Far from an outsider or innocent
No innocent ... Independent MP Rob Oakeshott. Photo: Reuters
THERE were six people in the room. Morris Iemma was there with his top advisers to meet Rob Oakeshott and his key staffer. It was 2007; Iemma was premier of NSW, Oakeshott was an independent state MP. Oakeshott had a list of requests. One was that he be considered for an appointment as a minister in the Iemma Labor government.
Iemma did not dismiss the request. Before deflecting the matter, he consulted several senior ministers, including treasurer Michael Costa. News of Oakeshott's amenability also went back to Labor headquarters in Sussex Street, where Mark Arbib was running the state. This is the meeting Oakeshott says he does not remember.
Costa remembered it vividly last Tuesday when Oakeshott mentioned, during his soliloquy about where he was going to cast the deciding vote in the 2010 election, that he had been offered a ministry by Julia Gillard and would consider the offer.
Costa, a fiery character, started talking. Word of the 2007 meeting made it into the media. Oakeshott was asked about it the next day. He responded by telling one reporter the story was ''bullshit''. He attributed it to ''faceless men'' of the Labor machine.
But there were no faceless men. There was Iemma, who not only confirmed to this column that Oakeshott had offered himself as a minister, but also provided details of the meeting. He recalled Oakeshott saying he may resign his seat, returning it to the Nationals. Costa supports Iemma's recollections, and Costa is the opposite of faceless.
On Friday, at a press conference, when Oakeshott was confronted with the reality that the story of his request for a ministry was coming from senior people speaking on-the-record, his response was: ''I don't have any recollection of any conversation.''
This is not good. This is not credible. When Prime Minister Julia Gillard made an offer of a ministry to Oakeshott, she did so in the context he had been previously amenable to such an arrangement.
By the time he made his announcement on Friday he had no choice but to refuse, because the offer was not just a fundamental compromise of his independence, and not just an affront to the anti-Labor landslide his electorate has just delivered the previous week, but he had just been exposed as having prior form when it came to such footsie with Labor.
In fact, the entire edifice of political innocence that Oakeshott has carefully built around himself is not credible. This self-created mythology reached its climax last Tuesday, during his dance of the seven veils, before revealing his final, crucial vote.
Oakeshott has never been an outsider, or a political innocent. He grew up on Sydney's north shore, where his father was a prominent doctor, and he attended Barker College. While still a student he went to work for the federal Liberal MP Philip Ruddock, who told me last week: ''Oakeshott did work experience with me in my electorate office. It was unpaid work. He was a student. It was well before he went to work for Mark Vaile.''
After graduating from the University of Sydney (honours in government), Oakeshott worked briefly at the Road Transport Forum before going to work for Vaile, the newly elected National Party federal MP for Lyne.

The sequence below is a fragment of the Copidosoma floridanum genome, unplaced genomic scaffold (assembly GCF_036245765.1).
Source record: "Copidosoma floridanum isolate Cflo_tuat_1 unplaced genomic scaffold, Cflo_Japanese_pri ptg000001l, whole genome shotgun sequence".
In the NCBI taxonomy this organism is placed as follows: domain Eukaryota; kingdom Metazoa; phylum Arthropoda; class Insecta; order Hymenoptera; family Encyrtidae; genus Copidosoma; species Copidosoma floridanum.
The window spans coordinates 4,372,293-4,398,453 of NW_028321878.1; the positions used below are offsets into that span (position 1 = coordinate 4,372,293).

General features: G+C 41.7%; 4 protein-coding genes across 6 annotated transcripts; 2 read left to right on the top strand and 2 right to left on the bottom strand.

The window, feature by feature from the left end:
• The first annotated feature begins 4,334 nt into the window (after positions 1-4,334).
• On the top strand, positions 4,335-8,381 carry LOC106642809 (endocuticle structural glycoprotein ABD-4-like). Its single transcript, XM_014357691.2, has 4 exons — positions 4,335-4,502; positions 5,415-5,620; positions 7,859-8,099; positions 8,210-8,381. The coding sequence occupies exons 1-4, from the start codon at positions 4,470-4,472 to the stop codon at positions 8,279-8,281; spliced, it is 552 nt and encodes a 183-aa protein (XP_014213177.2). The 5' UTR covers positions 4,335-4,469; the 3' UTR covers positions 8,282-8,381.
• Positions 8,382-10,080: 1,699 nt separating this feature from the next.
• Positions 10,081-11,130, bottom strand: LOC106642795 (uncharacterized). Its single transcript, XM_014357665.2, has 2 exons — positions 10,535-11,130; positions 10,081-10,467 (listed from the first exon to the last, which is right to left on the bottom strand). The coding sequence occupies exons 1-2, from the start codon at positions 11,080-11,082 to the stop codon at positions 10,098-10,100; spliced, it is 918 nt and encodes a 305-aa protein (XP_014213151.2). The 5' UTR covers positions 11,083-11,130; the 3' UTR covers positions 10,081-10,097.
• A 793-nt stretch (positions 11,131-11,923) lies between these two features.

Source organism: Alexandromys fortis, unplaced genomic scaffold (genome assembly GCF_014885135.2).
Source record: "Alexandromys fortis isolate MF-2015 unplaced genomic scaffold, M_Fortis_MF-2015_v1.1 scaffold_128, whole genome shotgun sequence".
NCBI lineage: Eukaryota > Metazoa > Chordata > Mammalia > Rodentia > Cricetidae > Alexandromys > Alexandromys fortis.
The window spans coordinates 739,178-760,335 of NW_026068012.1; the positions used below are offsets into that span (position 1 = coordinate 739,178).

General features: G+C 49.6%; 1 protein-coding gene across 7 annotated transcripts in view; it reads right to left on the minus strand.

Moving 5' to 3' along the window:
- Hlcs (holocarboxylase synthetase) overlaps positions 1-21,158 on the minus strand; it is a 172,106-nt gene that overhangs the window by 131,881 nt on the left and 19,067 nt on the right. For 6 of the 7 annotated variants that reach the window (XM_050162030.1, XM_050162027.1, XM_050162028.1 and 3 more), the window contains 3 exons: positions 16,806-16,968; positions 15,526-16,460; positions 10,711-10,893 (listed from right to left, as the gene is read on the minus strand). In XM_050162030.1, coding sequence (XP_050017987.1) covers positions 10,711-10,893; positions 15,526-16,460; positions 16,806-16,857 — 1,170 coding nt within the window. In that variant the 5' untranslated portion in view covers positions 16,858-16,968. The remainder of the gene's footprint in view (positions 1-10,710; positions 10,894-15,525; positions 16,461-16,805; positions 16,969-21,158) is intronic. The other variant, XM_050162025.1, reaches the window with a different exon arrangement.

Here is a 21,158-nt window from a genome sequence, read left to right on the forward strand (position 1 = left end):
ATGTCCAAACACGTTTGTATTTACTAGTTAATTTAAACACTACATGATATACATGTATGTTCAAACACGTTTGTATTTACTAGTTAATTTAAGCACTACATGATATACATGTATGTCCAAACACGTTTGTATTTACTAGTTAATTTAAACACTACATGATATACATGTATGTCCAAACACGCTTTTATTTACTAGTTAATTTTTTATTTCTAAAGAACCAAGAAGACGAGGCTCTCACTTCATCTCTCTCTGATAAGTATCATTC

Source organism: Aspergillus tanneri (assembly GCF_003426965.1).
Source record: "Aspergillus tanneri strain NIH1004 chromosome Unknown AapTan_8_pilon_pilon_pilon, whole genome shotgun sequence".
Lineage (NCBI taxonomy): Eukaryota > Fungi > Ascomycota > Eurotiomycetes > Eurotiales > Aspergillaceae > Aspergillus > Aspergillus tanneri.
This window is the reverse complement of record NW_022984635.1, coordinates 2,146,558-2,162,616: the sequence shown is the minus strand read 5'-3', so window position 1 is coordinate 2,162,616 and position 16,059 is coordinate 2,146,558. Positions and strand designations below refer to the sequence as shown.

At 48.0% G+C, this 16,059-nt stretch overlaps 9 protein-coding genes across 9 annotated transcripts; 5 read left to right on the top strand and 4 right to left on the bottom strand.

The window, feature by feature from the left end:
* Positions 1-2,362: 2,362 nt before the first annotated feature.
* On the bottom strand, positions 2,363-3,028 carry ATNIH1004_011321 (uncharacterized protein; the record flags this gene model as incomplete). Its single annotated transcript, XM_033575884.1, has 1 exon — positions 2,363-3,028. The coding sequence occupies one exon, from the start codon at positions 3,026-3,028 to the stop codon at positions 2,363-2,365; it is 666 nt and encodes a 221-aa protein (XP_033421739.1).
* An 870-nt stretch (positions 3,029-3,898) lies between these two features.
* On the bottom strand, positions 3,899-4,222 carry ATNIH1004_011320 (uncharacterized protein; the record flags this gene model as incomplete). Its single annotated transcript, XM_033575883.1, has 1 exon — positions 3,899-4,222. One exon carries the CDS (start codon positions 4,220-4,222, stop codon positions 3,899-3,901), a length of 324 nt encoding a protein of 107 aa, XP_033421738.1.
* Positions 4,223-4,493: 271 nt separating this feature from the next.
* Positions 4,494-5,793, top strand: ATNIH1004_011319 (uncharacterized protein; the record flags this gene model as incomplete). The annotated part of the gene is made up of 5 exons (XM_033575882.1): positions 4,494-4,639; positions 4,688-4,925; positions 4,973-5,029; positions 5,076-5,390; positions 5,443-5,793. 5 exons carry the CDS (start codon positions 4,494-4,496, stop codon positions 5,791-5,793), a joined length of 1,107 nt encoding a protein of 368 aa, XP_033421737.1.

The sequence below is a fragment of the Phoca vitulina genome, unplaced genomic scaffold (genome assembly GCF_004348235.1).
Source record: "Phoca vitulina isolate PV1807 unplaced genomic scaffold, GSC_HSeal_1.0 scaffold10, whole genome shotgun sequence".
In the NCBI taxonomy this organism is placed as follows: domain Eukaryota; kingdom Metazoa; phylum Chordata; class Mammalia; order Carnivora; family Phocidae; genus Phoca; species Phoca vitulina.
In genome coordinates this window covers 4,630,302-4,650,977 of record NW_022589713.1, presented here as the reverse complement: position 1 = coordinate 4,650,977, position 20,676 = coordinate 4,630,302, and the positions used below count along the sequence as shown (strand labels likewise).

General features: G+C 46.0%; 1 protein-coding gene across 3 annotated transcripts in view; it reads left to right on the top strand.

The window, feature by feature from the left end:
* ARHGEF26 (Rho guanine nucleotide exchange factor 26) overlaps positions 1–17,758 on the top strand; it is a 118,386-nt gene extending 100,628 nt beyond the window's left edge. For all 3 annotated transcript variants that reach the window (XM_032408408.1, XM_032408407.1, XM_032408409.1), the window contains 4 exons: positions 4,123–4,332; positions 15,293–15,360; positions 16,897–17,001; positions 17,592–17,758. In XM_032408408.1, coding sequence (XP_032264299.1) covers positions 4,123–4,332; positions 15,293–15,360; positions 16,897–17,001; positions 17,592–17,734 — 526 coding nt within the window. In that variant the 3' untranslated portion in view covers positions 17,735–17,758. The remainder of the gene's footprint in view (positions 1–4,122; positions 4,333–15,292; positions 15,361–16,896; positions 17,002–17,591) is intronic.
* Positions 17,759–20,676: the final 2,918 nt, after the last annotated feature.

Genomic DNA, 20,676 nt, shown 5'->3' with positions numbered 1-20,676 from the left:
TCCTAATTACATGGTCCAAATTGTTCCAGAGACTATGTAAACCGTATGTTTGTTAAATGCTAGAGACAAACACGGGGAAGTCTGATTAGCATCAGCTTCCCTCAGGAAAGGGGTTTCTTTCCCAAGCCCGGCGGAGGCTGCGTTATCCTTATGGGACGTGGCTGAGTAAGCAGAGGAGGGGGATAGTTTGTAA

Three years later, after the Coalition took power in Canberra, he went to work for the Coalition's public relations operation in Canberra. Later that year his connections with Vaile were leveraged into Nationals preselection for the safe state seat of Port Macquarie, which sits within Vaile's federal seat of Lyne. Oakeshott was just 26.
Six years later, in 2002, he became an independent, a decision vindicated when he thumped the Nationals' candidate in the 2003 election. Just as he had first entered Parliament via a byelection in 1996, he entered Federal Parliament via a byelection in 2008 when Vaile departed early after the Coalition lost government. Oakeshott rode a voter backlash to an easy victory.
Last month, he was re-elected with a commanding majority. But Lyne also delivered an emphatic anti-Labor vote. In the House vote, the combined primary votes of the ALP and the Greens was just 17.2 per cent. This crushing anti-Labor vote was replicated in the Senate vote in Lyne, where the Coalition won 45.75 per cent of the primary vote to Labor's 30.3 per cent. The conservative parties' combined Senate vote was 53.7 per cent, to the Labor/Greens's 38.5 per cent. The anti-Labor/Greens vote in Lyne was the second biggest in the country.
When Oakeshott negotiated with the major parties after the deadlocked election as one of the three rural independents holding the balance of power, the Opposition Leader, Tony Abbott, proposed a permanent $1 billion-a-year increase in regional infrastructure spending. It was an offer both much larger and with fewer contingencies than Labor's counter-offer.
From all this, Oakeshott conjured for himself a mandate to create a Labor-Greens government. It is exactly what his electorate had just rejected. Oakeshott then stage-managed his vote as the climactic vote, delivering a speech presenting himself, like Jimmy Stewart in the classic, Mr Smith Goes to Washington, as the loveable cleanskin who took on the machine and won. But Oakeshott was actually delivering power to the ultimate machinists.
That was six days ago. It seems longer. It must seem so to Oakeshott, who has discovered that the media world beyond the adoring Port Macquarie News is a different place, a place where Oakeshott has become Potshott.
He has spent nearly 20 years working towards this moment, his time in the national sun. But with the glow comes the heat.
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